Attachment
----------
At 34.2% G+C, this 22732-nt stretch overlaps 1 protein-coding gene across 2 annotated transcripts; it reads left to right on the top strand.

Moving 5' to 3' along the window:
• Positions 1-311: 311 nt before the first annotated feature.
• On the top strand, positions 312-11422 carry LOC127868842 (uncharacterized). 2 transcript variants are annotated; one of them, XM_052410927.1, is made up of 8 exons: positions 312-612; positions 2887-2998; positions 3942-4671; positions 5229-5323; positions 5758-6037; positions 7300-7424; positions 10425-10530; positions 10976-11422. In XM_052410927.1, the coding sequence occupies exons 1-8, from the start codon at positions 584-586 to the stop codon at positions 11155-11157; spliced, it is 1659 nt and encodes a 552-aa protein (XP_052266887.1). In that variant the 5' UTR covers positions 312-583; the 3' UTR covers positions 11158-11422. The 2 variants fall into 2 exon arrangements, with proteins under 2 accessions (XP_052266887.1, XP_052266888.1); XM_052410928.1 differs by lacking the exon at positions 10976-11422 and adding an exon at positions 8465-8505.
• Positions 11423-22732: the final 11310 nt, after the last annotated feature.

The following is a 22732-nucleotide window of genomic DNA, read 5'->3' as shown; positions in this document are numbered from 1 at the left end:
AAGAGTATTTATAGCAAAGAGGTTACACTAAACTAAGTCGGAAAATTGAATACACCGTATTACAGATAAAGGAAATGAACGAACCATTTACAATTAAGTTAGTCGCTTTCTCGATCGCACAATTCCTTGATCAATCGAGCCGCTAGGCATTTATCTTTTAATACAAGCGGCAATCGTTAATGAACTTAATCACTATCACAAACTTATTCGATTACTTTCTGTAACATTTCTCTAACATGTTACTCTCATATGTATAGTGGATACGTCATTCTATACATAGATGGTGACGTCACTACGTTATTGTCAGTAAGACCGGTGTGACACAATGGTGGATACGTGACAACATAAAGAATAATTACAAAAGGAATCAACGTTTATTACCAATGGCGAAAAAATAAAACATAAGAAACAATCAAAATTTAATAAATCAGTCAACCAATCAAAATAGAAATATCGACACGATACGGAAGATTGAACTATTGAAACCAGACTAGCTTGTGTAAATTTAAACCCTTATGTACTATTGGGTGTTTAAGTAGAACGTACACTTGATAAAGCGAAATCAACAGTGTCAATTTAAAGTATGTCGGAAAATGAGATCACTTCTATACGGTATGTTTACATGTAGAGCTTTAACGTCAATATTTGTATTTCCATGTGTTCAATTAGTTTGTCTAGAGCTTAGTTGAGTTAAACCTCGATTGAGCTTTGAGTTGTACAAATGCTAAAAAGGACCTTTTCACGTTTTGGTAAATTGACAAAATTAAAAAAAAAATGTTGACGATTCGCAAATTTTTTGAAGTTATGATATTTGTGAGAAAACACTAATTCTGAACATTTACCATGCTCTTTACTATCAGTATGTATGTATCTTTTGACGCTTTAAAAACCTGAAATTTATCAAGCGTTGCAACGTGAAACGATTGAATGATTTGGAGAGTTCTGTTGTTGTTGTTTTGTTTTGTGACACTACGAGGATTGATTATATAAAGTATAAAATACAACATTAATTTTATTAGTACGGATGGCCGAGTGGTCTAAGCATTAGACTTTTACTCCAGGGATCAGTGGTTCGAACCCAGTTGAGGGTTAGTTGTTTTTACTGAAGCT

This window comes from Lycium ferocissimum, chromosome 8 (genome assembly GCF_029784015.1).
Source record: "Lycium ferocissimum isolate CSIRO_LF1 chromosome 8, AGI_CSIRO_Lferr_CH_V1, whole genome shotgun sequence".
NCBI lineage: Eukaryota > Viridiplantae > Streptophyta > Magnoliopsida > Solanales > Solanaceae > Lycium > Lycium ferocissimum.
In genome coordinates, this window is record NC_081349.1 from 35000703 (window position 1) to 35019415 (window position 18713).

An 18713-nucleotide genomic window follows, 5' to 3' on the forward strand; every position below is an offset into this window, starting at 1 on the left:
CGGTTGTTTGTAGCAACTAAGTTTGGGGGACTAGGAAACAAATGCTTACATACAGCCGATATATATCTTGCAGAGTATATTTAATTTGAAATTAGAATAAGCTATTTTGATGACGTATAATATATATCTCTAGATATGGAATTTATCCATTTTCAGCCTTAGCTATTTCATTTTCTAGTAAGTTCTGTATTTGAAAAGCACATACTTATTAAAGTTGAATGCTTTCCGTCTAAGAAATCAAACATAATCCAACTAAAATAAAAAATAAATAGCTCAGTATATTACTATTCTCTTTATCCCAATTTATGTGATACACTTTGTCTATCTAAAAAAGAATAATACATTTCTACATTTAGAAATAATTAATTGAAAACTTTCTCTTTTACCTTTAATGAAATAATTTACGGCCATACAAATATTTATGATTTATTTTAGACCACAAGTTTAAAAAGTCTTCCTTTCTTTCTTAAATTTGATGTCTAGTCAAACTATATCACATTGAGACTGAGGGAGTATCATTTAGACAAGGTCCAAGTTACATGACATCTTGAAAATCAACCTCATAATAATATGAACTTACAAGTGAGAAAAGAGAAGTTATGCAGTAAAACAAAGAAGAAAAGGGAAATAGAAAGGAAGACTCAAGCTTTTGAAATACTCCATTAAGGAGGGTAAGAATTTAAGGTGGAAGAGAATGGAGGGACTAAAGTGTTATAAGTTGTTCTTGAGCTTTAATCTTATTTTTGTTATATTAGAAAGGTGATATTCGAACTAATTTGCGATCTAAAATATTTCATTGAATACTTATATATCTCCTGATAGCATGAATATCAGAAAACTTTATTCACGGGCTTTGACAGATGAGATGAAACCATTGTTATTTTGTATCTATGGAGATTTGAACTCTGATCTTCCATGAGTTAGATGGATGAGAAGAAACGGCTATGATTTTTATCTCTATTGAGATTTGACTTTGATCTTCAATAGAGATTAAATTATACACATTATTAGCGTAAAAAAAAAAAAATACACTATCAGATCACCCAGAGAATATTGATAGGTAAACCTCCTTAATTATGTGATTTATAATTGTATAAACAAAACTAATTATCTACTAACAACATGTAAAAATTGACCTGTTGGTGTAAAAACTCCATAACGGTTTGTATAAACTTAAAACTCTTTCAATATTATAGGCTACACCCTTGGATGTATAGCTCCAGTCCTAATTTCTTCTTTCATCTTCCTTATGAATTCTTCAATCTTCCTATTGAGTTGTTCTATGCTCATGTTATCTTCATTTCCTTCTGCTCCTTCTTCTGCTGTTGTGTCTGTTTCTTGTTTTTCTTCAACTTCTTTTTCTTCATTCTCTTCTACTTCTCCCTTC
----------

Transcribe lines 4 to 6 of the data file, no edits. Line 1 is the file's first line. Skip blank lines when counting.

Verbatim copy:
• On the top strand, positions 312-11422 carry LOC127868842 (uncharacterized). 2 transcript variants are annotated; one of them, XM_052410927.1, is made up of 8 exons: positions 312-612; positions 2887-2998; positions 3942-4671; positions 5229-5323; positions 5758-6037; positions 7300-7424; positions 10425-10530; positions 10976-11422. In XM_052410927.1, the coding sequence occupies exons 1-8, from the start codon at positions 584-586 to the stop codon at positions 11155-11157; spliced, it is 1659 nt and encodes a 552-aa protein (XP_052266887.1). In that variant the 5' UTR covers positions 312-583; the 3' UTR covers positions 11158-11422. The 2 variants fall into 2 exon arrangements, with proteins under 2 accessions (XP_052266887.1, XP_052266888.1); XM_052410928.1 differs by lacking the exon at positions 10976-11422 and adding an exon at positions 8465-8505.
• Positions 11423-22732: the final 11310 nt, after the last annotated feature.

The following is a 22732-nucleotide window of genomic DNA, read 5'->3' as shown; positions in this document are numbered from 1 at the left end: